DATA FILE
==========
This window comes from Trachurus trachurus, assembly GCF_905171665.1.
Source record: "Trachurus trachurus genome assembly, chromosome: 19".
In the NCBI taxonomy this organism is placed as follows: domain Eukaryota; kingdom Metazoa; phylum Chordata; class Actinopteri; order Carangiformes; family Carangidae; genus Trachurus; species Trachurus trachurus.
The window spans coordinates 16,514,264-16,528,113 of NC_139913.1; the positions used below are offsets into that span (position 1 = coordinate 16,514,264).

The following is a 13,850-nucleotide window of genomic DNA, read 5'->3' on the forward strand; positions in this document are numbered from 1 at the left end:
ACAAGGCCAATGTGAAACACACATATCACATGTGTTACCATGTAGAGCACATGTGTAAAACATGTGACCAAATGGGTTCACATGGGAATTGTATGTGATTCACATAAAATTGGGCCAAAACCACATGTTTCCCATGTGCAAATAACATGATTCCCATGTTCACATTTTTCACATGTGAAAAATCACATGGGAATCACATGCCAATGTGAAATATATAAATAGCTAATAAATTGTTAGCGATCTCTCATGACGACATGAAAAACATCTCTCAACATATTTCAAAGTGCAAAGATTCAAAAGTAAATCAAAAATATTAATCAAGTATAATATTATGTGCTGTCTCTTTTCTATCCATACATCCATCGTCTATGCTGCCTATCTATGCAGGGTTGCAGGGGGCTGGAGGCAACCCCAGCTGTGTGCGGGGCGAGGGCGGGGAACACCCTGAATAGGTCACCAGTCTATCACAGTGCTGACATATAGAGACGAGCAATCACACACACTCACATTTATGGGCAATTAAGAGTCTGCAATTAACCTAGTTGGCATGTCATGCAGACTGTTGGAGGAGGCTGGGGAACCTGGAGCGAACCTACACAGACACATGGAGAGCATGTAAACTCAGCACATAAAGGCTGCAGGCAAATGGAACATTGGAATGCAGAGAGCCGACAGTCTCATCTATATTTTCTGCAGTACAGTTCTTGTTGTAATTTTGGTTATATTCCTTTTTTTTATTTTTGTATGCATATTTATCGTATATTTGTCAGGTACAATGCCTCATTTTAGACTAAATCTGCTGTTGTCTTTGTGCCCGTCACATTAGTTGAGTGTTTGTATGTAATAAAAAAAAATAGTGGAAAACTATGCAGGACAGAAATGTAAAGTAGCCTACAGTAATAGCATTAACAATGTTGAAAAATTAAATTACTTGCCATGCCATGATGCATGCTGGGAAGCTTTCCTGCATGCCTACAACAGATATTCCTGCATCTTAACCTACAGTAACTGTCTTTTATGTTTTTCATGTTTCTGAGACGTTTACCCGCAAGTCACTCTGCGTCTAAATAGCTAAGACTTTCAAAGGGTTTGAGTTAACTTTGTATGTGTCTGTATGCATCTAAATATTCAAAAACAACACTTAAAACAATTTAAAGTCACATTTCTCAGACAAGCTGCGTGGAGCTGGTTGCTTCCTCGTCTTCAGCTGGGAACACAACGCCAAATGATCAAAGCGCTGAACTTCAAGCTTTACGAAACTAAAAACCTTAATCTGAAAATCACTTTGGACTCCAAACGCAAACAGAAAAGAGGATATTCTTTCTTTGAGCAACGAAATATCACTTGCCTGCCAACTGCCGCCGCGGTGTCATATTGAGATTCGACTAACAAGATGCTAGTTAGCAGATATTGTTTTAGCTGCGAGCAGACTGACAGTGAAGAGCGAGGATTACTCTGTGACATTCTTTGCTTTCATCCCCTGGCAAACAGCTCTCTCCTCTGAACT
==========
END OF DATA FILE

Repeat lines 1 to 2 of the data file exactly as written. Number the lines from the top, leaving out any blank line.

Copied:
This window comes from Trachurus trachurus, assembly GCF_905171665.1.
Source record: "Trachurus trachurus genome assembly, chromosome: 19".